Recent discussions about Search Engine Optimization have brought a lot of questions about the technical side of SEO so I asked SEO expert Reg Charie to explain the technical side to us. You can reach Reg by going to his website at www.nbs-seo.com. All you technical junkies read on:
Not knowing the exact rules governing the algorithms used by search engines to rank our pages means the SEO practitioner must study the results on the SERPs (Search Engine Result Pages). One must dissect each page and meditate on the use and positions of the elements which have a potential effect on the ranking position. For instance if you Google “SEO Services”, (no quotes), the top 3 results use a form of CSS image replacement for their logos. This presents their keywords in <h1> tags to the search engines and text only readers, while the logo contains their keywords to display for the visitors. The fact that the top SEO sites use a form of h1 -> image replacement instead of an image and “alt” tags intuits that they have learned that Google “prefers” this form of display.
Google says to make pages primarily for users, not for search engines. Let us meditate on what this means:
- They don’t want you to try to manipulate their search engines
- They want you to write your content for your users
- Users and search engines see the content differently. Users interpret the visual, search engines the code
Ergo, you must give Google an exact code conversion of the visual. Google also says not to deceive your users or present different content to search engines than you display to users. Be careful that your semantic markup is accurately represented in the visual interpretation.
Now we must consider how far Google goes to interpret the visual; the mainstream emergence of stylesheets (CSS) has posed new problems. It used to be that the visual display was all taken from the on-page code, now the display can be modified by the stylesheet; this means that off page code can determine the size, color, emphasis, and position of a keyword phrase or text string, and go as far as moving it to a position that displays “off-page”; this would be great for keyword stuffing if Google did not check the CSS file to see if this is being done.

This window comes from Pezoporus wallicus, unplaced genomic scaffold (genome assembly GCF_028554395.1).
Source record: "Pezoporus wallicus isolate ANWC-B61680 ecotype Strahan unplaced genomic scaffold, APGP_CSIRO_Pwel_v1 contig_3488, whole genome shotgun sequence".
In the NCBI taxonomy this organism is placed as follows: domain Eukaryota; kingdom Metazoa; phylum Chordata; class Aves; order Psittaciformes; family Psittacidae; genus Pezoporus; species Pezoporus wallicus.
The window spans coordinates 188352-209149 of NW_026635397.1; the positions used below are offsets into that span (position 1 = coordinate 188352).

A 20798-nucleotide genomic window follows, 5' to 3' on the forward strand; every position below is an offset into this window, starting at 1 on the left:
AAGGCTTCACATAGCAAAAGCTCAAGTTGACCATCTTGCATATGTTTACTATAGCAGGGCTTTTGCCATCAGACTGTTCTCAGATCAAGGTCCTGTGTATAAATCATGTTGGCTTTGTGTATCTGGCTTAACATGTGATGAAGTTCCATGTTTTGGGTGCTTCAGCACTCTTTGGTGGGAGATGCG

Since the CSS file can directly change the visual output, and since Google *needs* to rely on the visual to determine the relevance of your presentation, we need to consider which of your CSS settings are taken into account. We know they can and do penalize for off page displays of keyword stuffed content, perhaps they also do for any movement of content to an off page display? What would they look at in the CSS file? Modifications to h1 text is the first. Standard default settings for text in <h1> </h1> is to display at a 24 pt size, the <h2></h2> pair at 18. Font size would be looked at as it is a visual determination of importance, as long as the <h1> tag pair displays as the largest text on the page it would be accepted. Would Google care about font color? It does impart a special meaning, but we don’t know for sure. I would lean to saying yes. Aside from size and color, emphasis is looked at. You can emphasize a keyword phrase by making it into a link (Anchor text), putting it in bold or strong or using italics or the <em></em> tag pair. Google has already stated that they treat italics <i> and emphases <em> differently although they look the same visually. Using semantic elements to mark up structure; examples here: http://www.w3.org/TR/WCAG-TECHS/G115.html)
Example Code for em and strong:
<p>what she <em>really</em> meant to say was,
“This is not ok, it is <strong>excellent</strong>!”</p>
Would this have a different effect on Google’s interpretation? <p>What she <i>really</i> meant to say was, “This is not ok, it is <b>excellent</b>!”</p>
Visually it is identical, semantically it is different. I am betting that Google would see it the same way but ‘prefer’ it to be written as it is in the first example.
Some of you might think that assuming a set of computer instructions has preferences is a bit far out, but the Zen of SEO intuits that Google is MUCH more than that; it is an Ai or Artificial Intelligence. Look at what it can do:
- Choose between millions of pages written on the same topic and display them according to relevance to the search term
- Tell the difference between “fans” of a rock group and the rock group using “fans” to cool off
- Speaks and translates many languages
- Has a spatial understanding and can go to any point on earth (or in space apparently), from inputted co-ordinates and display what is there.
- Absorbs the entire contents of many diverse libraries
- Has huge interlinked computing resources with data centers in most countries
Direct intuitive insight tells me that when writing copy to treat the search engine like a person and make certain it “sees” exactly the same things as the human, even to understanding the nuances.
Reg Charie is a Search Engine Optimization expert and the creator of The Zen* of Search Engine Optimization (NBS-SEO.com) and is the author of the new book “The SEO Fast Track to Internet Profits”.